- Details about each party's legal rights and obligations if the premises is destroyed or severely damaged, like if there is a fire
- How the commercial lease can be terminated or modified
- What happens if either the tenant or the landlord defaults on the lease, as well as what the other party can do about it
- How a party in breach of the lease can cure their breach before it becomes a default
- How the landlord can enforce the lease
- What circumstances allow the landlord to evict their commercial tenant, typically for failing to pay rent
- What happens if the commercial tenant holds over, or continues to occupy the premises after the lease has expired
- An indemnification agreement, where the commercial tenant agrees to hold the landlord harmless for most types of losses
- A force majeure clause that explains what rights the tenant has (or, more commonly, does not have) against the landlord in the event of a major natural disaster
- A notice provision, which stipulates how each party must formally communicate with one another
Additionally, because commercial leases are a type of contract, they should also include many of the most common contractual provisions.
However, just throwing all of these provisions into a commercial lease does not make it a good one. These leases should be drafted carefully to both protect a landlord's rights and facilitate the tenant's business success. Striking that balance requires a unique approach every time.
Commercial Tenants Should Take Their Time When Reviewing a Commercial Lease
Especially for new or small business owners, signing a commercial lease is one of the most exciting stages in opening up shop – often the last stage before everything starts to go into motion.
But not taking the time to review the commercial lease can shackle you and your company with onerous requirements and unreasonable demands by your landlord that make running a business both needlessly difficult and miserable.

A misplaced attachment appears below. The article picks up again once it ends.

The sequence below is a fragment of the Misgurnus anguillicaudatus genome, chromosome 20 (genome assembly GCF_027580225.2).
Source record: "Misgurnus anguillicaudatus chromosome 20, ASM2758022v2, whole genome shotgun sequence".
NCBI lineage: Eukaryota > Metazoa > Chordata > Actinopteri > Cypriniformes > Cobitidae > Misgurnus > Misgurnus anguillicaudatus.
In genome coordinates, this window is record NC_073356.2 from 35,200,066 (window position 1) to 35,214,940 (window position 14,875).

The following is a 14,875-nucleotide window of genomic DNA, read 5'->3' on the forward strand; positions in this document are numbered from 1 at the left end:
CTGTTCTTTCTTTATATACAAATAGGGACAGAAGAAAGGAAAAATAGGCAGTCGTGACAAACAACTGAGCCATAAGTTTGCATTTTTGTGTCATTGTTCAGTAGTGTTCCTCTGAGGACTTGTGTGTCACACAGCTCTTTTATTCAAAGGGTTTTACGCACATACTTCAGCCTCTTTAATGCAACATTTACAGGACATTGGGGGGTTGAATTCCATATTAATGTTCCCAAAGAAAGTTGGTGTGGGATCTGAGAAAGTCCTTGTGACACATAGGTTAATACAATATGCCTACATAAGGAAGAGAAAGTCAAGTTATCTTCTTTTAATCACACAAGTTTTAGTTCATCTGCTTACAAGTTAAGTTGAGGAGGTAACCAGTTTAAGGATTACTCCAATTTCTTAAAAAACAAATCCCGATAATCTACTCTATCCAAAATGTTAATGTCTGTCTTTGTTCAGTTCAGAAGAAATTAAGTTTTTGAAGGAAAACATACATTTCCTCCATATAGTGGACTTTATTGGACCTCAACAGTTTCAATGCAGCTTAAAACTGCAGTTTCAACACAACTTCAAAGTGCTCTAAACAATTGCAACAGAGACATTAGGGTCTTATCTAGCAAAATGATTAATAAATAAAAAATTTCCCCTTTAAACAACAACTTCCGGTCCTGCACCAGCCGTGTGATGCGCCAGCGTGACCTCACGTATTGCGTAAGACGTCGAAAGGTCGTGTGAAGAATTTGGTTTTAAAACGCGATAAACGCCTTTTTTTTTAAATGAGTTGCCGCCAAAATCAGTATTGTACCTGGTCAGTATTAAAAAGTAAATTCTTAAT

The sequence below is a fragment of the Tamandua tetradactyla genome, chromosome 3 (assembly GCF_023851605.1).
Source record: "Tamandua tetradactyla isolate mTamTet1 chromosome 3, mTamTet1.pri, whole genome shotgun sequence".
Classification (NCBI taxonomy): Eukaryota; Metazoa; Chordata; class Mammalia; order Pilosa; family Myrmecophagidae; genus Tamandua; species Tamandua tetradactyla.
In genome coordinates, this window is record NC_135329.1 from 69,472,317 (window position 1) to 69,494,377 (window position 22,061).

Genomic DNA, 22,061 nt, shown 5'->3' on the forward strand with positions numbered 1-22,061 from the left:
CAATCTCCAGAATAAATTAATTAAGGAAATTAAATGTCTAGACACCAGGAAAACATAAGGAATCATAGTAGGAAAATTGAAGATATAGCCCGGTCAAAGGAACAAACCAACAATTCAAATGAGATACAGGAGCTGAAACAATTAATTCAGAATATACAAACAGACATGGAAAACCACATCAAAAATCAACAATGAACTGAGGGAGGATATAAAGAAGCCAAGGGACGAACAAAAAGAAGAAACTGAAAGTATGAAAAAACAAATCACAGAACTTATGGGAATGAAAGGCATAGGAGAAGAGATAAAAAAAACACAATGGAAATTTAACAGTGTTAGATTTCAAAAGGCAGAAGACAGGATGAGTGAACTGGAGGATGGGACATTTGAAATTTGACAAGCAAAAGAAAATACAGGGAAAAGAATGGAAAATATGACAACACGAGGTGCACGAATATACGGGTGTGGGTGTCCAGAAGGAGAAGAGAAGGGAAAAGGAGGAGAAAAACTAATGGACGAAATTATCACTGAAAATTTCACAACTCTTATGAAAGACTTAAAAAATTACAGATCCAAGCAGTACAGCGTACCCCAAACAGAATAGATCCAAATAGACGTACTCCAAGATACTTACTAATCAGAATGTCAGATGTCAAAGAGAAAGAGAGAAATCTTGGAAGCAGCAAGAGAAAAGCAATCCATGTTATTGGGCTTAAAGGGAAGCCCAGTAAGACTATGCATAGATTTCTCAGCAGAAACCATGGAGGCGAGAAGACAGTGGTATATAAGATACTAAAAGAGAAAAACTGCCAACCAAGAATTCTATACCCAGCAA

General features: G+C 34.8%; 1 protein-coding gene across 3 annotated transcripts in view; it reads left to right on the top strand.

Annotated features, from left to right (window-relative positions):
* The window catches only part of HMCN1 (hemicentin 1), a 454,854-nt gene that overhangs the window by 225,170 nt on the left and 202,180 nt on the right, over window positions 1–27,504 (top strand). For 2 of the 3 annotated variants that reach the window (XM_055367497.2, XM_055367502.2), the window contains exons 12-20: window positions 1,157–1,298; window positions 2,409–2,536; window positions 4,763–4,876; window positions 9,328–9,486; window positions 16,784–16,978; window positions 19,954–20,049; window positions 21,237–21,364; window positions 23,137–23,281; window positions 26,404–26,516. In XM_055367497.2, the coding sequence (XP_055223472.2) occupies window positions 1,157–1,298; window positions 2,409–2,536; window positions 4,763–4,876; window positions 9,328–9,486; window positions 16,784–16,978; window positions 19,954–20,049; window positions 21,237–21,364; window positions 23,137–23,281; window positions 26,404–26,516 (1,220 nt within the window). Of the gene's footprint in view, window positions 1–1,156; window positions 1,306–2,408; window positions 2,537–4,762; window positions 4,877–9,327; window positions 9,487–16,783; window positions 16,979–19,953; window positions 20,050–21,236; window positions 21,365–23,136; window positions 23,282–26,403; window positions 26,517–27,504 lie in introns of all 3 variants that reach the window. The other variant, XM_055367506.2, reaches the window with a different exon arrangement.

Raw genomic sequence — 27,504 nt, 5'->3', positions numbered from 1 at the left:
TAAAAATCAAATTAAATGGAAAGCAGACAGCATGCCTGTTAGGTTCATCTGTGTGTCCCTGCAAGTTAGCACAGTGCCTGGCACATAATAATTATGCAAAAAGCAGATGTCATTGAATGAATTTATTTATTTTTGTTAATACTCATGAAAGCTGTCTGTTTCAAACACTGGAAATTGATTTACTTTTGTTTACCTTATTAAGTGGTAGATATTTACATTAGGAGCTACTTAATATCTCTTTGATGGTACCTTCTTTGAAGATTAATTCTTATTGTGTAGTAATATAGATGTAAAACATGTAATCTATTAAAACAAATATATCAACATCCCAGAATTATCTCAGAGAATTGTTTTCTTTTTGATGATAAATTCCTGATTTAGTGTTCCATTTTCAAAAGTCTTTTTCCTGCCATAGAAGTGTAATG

Unfortunately, understanding how a commercial lease can hamstring a business is extremely difficult to do without having reviewed many of them in the past. For example, commercial tenants in snowy Massachusetts are unlikely to appreciate the significance of being responsible for maintaining the parking lot. They are even less likely to notice signs in the commercial lease that indicate that the landlord intends to be so hands-off that they will be useless in an emergency.
Taking the time to get an experienced real estate attorney to review the commercial lease that your landlord has drafted is the best way to avoid making a huge mistake at this very important step in your business venture.
Massachusetts Real Estate Lawyers at the Katz Law Group
Both commercial landlords and business owners benefit immensely from having experienced legal advice when they sign the lease. The contracts and real estate lawyers at the Katz Law Group have been drafting and reviewing commercial leases in central Massachusetts for decades.
Contact them online or call their law office at (508) 480-8202.